Creating a convincing “film look” out of your DSLR or digital footage can be challenging and frustrating. Ever since digital video was invented there has always been someone trying to emulate the look of film. With technology changing so fast and becoming so powerful it is easier than ever to create a believable film look with almost any camera.
How to achieve a Film Look – DSLR Filmmaking
This is a tutorial for beginning filmmakers on how to create a cinematic look with your DSLR footage for low budget filmmaking. In this video, they cover the basic camera’s settings to achieve a common style and some effective editing techniques, to begin with.
Something they did not mention is that you can use a neutral-density filter to reduce the amount of light entering the camera. This will allow you to shoot with a wide aperture in bright daylight while keeping the exposure correct.
They also mentioned that you could overlay an image with black bars to make a 2.35:1 aspect ratio, but it’s better to make the project itself the correct ratio so that films display better on ultra-widescreen displays.
You can change this in the composition settings or in the export settings in Adobe Premiere – for 1080p footage the resolution will then be 1920×810 pixels (rather than 1920×1080).
If you still want to use the template to letterbox the video you can download the template here: Letterbox Template
How To Get The Film Look With a DSLR – DSLR Cinematography Tips
How To Achieve Cinematic Film Look With Premiere Pro
In this tutorial, they show you how to achieve a cinematic film look in Adobe Premiere Pro CS6. This simple process will help you achieve that beautiful film look.
One of my favorite tools is FilmConvert, the best film stock emulator I’ve ever seen. FilmConvert enables you to add film color & grain to your video in a few simple clicks. With a range of market-leading cameras profiled, you can achieve precise, industry leading results even under the tightest deadline.
This has become the industry standard for creating a convincing film look. I’ve been using it with my post production clients for a while now and I absolutely love it.
It’s so incredibly easy. I use it in DaVinci Resolve but it’s also compatible with Adobe Premiere, Adobe After Effects, Adobe Photoshop, Final Cut Pro, Final Cut X, Motion, Scratch, AVID and comes in a Stand Alone App. Take a look at the video below and all will be explained.
I also added a bunch of tutorials below to take your film look to another level.
Here are some more capabilities from FilmConvert:
Obviously, this isn’t a replacement for shooting good old film, and certainly not a replacement for true color grading, but the fact that they are using the specific way the particular sensors render color to get closer to the final look is something I haven’t seen before at this level.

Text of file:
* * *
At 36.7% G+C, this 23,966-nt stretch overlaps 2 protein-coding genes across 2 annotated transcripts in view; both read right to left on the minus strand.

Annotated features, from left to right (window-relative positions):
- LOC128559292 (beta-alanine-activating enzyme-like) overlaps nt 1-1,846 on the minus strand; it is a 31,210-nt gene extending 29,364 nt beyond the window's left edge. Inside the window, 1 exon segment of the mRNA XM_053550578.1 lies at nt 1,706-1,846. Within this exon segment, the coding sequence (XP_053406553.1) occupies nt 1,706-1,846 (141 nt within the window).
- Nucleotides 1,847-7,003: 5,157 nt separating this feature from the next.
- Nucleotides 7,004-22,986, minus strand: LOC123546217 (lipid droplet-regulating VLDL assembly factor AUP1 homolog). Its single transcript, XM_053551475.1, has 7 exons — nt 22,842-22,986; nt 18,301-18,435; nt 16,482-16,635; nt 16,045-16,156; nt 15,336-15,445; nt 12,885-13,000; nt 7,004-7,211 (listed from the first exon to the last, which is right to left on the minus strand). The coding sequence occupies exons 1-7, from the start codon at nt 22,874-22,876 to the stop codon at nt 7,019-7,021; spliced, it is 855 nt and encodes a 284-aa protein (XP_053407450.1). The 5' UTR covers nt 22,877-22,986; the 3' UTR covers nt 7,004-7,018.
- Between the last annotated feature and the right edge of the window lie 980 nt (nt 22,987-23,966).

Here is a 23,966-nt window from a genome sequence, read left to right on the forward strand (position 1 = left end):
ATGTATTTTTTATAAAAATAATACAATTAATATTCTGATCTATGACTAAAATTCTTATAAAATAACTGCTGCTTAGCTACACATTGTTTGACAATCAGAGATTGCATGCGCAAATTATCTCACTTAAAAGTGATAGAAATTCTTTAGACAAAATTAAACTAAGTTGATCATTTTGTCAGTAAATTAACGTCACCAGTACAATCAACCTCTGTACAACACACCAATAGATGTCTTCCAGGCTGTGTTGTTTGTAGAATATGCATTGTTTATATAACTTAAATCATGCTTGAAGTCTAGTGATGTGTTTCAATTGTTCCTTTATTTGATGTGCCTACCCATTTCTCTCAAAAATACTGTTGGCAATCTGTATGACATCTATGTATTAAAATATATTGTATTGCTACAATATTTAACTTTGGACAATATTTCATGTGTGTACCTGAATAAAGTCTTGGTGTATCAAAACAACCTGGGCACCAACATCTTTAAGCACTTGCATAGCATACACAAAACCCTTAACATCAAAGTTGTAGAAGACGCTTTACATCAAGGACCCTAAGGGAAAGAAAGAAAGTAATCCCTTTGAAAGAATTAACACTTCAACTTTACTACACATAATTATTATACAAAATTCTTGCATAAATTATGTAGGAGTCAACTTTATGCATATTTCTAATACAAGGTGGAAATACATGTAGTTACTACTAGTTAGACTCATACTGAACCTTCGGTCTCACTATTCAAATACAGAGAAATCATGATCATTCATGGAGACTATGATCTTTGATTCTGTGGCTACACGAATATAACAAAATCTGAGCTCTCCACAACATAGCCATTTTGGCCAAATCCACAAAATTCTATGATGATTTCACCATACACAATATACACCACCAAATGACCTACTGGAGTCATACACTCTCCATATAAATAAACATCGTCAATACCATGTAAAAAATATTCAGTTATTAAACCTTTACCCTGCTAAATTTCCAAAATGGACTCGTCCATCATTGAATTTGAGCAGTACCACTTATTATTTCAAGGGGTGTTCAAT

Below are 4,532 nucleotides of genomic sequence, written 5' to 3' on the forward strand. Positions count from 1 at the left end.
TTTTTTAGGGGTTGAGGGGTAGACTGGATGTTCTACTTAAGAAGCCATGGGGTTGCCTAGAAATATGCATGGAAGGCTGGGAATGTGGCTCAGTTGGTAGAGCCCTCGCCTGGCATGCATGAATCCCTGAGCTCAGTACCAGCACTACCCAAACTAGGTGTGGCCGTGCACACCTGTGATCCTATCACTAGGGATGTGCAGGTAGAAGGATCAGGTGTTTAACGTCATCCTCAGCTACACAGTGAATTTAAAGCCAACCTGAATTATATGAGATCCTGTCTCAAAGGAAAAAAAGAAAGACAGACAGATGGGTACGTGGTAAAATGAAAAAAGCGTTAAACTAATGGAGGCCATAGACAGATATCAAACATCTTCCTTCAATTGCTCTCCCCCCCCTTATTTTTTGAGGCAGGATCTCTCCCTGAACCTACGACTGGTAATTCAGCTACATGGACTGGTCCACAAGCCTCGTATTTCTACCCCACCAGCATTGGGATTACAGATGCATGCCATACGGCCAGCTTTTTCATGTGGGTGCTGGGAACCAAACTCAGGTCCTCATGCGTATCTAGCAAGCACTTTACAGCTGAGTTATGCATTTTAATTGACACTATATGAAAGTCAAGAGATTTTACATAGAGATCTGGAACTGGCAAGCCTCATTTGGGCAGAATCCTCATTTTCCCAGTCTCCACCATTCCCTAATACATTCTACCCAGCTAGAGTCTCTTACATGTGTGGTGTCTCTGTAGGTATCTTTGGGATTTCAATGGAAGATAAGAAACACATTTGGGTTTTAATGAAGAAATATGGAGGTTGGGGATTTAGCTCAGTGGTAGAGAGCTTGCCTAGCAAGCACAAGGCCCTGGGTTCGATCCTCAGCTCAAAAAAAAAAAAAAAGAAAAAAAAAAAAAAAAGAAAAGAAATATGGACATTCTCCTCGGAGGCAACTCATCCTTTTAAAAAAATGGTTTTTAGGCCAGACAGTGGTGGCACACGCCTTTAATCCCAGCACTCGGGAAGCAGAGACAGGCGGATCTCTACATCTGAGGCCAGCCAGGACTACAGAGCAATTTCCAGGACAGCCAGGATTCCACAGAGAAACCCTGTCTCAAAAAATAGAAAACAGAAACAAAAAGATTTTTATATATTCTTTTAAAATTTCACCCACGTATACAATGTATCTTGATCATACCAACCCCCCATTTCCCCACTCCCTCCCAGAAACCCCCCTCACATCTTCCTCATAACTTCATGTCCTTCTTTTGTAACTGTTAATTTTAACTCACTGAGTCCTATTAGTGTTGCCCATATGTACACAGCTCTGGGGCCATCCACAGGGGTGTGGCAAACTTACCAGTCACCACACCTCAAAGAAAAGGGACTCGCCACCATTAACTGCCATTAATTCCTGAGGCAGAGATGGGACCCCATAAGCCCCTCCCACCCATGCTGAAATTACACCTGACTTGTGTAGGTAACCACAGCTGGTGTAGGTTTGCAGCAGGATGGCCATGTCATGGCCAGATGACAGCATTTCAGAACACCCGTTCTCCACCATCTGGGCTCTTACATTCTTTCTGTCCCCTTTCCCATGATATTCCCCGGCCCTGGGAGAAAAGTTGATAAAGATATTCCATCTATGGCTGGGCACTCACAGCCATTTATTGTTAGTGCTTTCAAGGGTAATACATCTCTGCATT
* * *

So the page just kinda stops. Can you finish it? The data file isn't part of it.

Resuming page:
While there are plenty of film grain emulators out there, like CineGrain, r-grain, and Gorilla Grain, this program is designed to emulate the color response in a way that makes them almost indistinguishable from the real thing.
Now they are not all perfect but it’s the closest I’ve seen digital video looking like a real film stock.
Here is a more in-depth explanation of what FilmConvert is actually doing from Vincent Laforet’s blog:
Rubber Monkey, who developed the software, recorded various color charts on different stocks of film and then mapped the qualities of various HD sensors to those charts which is an incredibly important distinction that separates it, from many of the other plugins out there.
Instead of throwing a simple curve on the image to approximate the look of “film”, FilmConvert accurately shifts the values of the image based on the sensor you shot, and intelligently converts the colors that sensor captured, to the type of film stock you choose to emulate.
In other words – they know not only how your individual sensor “sees” or captures a particular color, but just as importantly how each film stock would “see” or render that same color – AND HOW THE TWO CORRESPOND!
What sets FilmConvert Apart?
If you’re wondering what else sets FilmConvert apart from other similar color preset programs, it’s details like this:
On film, grain is more or less intense depending on the color and luminosity. For example – there is less visible grain as an image approaches black, because that is where the negative is the densest, and there is more visible grain at 80% white than at pure white.
Or for instance there is more grain in the blue channel of a tungsten stock film (don’t forget that speed and white balance can’t be changed on a film camera, these setting are dependent on stock) because the blue layer of the emulsion has a higher light sensitivity (higher ISO) than the red or green layer.
FilmConvert takes all of this into account based on whatever stock you choose to emulate.